140. Robert Bloomfield to Mary Ann Bloomfield, 15-16 September 1804


140. Robert Bloomfield to Mary Ann Bloomfield, 15–16 September 1804* 

Towcestor Sept 15th 1804

I rose, dear Mary, from the soundest rest
A wondering, wayward, musing, singing guest;
I claim the priviledge of hill and plain
The woods are mine, and all that they contain;
The unpoluted gale that sweeps the glade,
All the cool blessings of the solemn shade;
Health, and the flow of happiness sincere,
Yet there's one wish—. I wish that thou wert here!
With me these dear Autumnal sweets to share,
Losing the trammels of domestic care,
To share my hearts ungovernable joy,
And keep this Birthday of our poor lame Boy!
Ah! That's a tender string—(yet, while I find
That scenes like these can sooth the harass'd mind,
Trust me 'twould set thy jaded spirit free,
To wander thus through vales and woods with me.
Thou know'st how much I love to steal away
From noise, from uproar, and the glare of day,
With double transport would my heart rebound
To lead thee where the clustring nuts are found;
No toilsome efforts would our task demand,
For the brown treasure stoops to meet the hand.
Round the tall Hazel, beds of moss appear
And green-sward nibbled by the Forest Deer;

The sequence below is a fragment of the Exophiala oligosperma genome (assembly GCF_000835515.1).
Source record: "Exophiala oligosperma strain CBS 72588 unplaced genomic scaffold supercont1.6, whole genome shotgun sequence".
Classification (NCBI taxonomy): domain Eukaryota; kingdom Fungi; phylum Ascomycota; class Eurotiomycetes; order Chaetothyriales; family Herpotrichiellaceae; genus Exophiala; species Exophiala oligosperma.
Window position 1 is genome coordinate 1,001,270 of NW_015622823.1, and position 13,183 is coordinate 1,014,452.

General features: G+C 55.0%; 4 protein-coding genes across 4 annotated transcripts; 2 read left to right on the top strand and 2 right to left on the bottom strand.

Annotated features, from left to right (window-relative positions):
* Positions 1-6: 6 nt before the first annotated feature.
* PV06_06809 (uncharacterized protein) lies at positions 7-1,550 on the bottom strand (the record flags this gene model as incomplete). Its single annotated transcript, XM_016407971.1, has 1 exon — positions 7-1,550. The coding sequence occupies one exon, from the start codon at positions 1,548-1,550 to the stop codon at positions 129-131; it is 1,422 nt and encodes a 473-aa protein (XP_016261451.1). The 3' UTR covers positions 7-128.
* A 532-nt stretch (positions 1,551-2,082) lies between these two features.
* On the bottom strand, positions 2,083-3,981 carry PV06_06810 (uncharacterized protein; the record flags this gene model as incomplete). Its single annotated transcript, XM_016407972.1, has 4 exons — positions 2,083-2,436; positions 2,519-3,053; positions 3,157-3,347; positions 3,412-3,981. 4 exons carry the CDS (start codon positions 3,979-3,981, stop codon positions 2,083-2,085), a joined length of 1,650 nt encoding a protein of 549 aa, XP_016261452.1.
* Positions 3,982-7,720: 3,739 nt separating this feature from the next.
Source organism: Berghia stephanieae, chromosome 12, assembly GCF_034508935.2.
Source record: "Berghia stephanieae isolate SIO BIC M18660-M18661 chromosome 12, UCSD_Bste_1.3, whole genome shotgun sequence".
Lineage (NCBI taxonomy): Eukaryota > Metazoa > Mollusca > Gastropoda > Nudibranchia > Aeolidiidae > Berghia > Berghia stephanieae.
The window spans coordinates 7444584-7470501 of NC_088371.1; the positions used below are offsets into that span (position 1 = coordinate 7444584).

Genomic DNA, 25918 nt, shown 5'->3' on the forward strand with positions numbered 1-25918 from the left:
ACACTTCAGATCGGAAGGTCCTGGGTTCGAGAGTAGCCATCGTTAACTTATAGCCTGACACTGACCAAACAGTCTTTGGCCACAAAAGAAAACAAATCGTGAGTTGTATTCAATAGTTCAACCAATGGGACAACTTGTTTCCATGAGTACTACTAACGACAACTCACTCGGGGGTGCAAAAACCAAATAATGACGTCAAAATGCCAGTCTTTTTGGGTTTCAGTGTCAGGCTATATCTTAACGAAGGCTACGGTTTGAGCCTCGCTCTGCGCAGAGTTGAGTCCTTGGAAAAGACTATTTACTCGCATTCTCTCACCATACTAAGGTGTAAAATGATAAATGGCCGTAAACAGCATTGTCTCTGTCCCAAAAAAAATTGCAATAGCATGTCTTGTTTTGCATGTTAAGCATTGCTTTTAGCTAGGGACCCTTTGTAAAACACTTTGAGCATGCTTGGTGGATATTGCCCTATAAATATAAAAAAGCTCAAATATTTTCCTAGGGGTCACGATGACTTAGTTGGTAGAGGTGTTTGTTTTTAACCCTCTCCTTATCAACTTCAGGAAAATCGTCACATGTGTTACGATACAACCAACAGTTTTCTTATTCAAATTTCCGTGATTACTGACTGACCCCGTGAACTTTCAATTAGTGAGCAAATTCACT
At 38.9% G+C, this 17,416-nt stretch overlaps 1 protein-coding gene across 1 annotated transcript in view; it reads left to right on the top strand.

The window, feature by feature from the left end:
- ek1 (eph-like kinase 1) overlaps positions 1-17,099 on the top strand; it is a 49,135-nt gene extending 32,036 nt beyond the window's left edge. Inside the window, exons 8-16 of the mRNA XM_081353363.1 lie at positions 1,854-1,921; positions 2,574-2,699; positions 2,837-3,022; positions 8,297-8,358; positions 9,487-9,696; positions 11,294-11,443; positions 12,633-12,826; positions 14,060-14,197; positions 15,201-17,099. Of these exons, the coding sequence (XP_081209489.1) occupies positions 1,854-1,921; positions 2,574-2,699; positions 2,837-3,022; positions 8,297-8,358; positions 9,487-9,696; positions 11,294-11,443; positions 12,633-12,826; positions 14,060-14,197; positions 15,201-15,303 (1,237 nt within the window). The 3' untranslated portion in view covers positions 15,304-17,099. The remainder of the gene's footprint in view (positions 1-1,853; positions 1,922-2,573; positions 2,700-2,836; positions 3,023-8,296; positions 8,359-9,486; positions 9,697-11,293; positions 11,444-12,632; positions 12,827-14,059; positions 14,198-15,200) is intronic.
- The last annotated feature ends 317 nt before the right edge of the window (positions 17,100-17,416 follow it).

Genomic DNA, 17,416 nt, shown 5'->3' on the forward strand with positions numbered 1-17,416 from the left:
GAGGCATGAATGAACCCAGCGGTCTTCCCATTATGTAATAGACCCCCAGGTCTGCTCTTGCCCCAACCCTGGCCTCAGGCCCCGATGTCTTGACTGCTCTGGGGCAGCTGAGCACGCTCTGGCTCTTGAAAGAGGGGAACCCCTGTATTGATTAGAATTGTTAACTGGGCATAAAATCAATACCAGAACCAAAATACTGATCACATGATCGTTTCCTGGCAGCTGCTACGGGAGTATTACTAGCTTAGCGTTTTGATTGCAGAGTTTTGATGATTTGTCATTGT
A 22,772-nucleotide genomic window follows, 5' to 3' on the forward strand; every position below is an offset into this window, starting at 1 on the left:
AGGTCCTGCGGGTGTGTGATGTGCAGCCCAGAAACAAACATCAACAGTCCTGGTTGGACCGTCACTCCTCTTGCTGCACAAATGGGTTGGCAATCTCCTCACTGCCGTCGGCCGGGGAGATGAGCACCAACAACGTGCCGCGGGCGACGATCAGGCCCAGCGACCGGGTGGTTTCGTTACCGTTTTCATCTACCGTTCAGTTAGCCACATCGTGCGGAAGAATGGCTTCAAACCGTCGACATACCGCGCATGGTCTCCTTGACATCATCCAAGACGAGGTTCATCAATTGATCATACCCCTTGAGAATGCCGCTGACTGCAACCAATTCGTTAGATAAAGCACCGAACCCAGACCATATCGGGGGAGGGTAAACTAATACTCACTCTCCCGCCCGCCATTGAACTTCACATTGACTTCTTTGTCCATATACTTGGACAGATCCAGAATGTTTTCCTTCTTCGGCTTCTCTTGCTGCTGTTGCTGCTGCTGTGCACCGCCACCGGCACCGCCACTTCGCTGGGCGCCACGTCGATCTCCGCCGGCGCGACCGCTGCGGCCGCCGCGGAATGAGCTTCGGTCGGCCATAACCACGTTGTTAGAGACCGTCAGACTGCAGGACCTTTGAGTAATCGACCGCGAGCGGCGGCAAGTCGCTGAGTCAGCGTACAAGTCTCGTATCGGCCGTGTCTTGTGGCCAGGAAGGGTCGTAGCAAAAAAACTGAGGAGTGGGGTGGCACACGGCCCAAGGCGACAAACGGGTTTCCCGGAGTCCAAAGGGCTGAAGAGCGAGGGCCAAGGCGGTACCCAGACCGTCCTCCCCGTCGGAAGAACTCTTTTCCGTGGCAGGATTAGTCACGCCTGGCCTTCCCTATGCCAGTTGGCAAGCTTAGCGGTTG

Sun, and alternate shade,—while o'er our heads
The cawing rook his glossy pinions spreads,
The noisy Jay his wild woods dashing through,
The ring-dove's chorus, and the rustling bough,
The far-resounding Gate, the Kite's shrill scream,
The distant ploughman's hollo to his Team,
This is the concert to my soul so dear,
It would delight thee too, wert thou but here.
For we might talk of home, and talk of days
Of sad distress, and Heav'ns mysterious ways,
Our chequer'd fortunes with a smile retrace,
And build new hopes upon our infant race;
Pour our thanksgivings forth, and weep the while,
And pray for blessing on our native Isle.
But vain my wish—Mary thy sighs forbear,
Nor grudge the pleasure that you cannot share;
Make home delightful, kindly wish for me,
And I'll leave Hills and Dales, and Woods for thee.


Sunday Afternoon, Sepm 16th 1804

You should pay the postage of your letters to me as I am not always at Towcester to receive them, and do not wish to take money out of the pockets of those who treat me so well.

Hannah's letter came yesterday. Miss Johnson knows where to go to for fine views, and charming country, she has most likely been to Matlock in Derbyshire. I am glad you got through your work so well, as my deputy, and should wish you to write a letter every day at the same wages. I expect tomorrow to see the intended Mrs Grant;— We have done nothing but eat Venison for the last fortnight, some good, and some very bad, The Brother's go out in persuit of partridges, and I have been fisher-general to the family. A Lady at Litchborough, niece to Sir Wm Addington, sings charmingly and I have been setting up against her, so that we have made a rare noise. I shall think seriously of coming home on Thursday next, or, (in the language of the Almanack) 'the day before or day after.' I must hope that you and the child are by this time somthing better reconciled to the troublesome task of weaning, and better in health than when Hannah wrote on Friday. I have no time to say more only expect me on Thursday or Friday. Love to All,

Yours truly

Rob Bloomfield

Address: Mrs. Bloomfield / Shepherd & Shepherdess / City Road / London

* BL Add. MS 30809, ff. 44v–45v BACK